Semiconductive substrate 52 may comprise, for example, monocrystalline silicon which is lightly doped with a conductivity-enhancing dopant. Pad layer 54 preferably comprises a material which is selectively etchable relative to semiconductive substrate 52. Pad layer 54 may alternatively be referred to as an intermediate layer 54. First material layer 56 preferably comprises a material which is substantially non-wettable by a polishing solution under conditions which will be described in more detail below. In a particular embodiment of the present invention, semiconductive substrate 52 comprises monocrystalline silicon, pad layer 54 comprises silicon dioxide, and first material layer 56 comprises polysilicon. Patterned masking layer 58 can comprise, for example, photoresist.
Referring to FIG. 6, an opening 60 is formed through layers 54 and 56, and into substrate 52. Opening 60 is formed by removing portions of layer 56, layer 54 and semiconductive substrate 52 exposed through patterned photoresist 58. Opening 60 can be formed by methods known to persons of ordinary skill in the art. Such methods will vary, depending on the composition of semiconductive substrate 52 and layers 54 and 56. For instance, if semiconductive substrate 52 comprises monocrystalline silicon, layer 54 comprises silicon dioxide, and layer 56 comprises polysilicon, opening 60 can be formed by a wet etch.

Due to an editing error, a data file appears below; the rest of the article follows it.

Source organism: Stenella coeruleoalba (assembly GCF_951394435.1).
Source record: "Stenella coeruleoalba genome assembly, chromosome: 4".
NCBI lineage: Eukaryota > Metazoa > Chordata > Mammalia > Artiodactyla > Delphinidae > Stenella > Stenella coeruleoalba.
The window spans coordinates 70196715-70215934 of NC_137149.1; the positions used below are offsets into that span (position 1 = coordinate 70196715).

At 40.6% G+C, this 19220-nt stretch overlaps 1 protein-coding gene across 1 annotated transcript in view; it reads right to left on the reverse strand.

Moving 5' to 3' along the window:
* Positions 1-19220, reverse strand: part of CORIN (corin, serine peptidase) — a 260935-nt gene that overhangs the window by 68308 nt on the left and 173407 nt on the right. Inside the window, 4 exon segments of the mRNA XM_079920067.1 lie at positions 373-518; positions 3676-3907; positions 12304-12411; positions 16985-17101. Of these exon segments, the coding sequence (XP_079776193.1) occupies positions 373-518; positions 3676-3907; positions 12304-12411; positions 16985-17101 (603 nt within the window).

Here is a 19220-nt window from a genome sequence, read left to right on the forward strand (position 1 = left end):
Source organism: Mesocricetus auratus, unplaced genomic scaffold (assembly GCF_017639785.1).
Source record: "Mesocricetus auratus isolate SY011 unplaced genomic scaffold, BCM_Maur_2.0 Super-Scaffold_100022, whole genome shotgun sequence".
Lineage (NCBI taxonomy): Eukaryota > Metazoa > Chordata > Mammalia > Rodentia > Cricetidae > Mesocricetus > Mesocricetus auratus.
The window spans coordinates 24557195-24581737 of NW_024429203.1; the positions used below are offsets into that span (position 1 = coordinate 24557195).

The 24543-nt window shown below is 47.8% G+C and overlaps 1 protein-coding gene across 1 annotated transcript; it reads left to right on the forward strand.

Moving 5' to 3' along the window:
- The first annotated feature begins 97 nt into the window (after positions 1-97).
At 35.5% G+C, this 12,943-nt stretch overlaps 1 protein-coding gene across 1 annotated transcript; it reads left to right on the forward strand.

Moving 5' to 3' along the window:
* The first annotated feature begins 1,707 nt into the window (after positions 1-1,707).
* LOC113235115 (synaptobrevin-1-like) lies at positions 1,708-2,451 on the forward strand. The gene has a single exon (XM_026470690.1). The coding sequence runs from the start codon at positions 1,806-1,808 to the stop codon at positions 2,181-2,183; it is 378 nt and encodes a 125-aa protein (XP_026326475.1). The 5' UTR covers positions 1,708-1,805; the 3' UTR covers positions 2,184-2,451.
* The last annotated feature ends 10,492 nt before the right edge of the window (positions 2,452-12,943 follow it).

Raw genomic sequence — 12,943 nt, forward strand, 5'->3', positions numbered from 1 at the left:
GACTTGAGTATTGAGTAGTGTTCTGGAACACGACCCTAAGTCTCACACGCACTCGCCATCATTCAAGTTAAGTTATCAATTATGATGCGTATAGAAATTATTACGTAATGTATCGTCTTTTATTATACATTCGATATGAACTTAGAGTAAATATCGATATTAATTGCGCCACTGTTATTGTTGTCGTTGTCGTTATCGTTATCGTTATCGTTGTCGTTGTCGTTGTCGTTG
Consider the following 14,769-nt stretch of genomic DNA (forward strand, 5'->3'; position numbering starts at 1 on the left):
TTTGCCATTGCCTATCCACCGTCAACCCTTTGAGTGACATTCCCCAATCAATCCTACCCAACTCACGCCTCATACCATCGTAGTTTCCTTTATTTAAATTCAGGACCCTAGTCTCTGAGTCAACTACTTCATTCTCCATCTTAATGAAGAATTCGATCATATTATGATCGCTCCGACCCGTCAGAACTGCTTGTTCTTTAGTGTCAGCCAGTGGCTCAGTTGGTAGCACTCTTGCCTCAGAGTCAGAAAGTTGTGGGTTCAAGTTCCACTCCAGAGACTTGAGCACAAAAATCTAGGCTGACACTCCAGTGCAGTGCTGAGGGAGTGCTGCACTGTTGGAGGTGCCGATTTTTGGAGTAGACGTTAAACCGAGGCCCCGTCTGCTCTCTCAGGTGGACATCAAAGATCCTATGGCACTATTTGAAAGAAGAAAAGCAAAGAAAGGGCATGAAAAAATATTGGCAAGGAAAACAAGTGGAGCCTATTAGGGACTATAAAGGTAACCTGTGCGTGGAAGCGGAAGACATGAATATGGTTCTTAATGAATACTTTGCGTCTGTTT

Referring to FIG. 7, photoresist masking layer 58 is removed and a second material layer 62 is formed outwardly of layer 56 and within opening 60. Second material layer 62 may alternatively be referred to as a plug layer 62. In methods of forming a trench isolation region, plug material layer 62 will preferably comprise an insulative material. An example insulative material is silicon dioxide. Plug material layer 62 can be formed by conventional methods.
Referring to FIG. 8, plug material 62 is removed from over first material layer upper surface 57 by a polishing method. In accordance with the present invention, layer 62 is polished utilizing a substantially non-porous material polishing pad and a chemical composition to which layer 62 is substantially wettable and to which layer 56 and the polishing pad material are substantially non-wettable. For instance, in applications in which layer 62 comprises a substantially hydrophilic material, such as silicon dioxide, and layer 56 comprises a substantially hydrophobic material, such as polysilicon, an exemplary chemical composition of the present invention will be aqueous and pH about 11. Polishing particles, such as alumina or silica, could of course also be provided.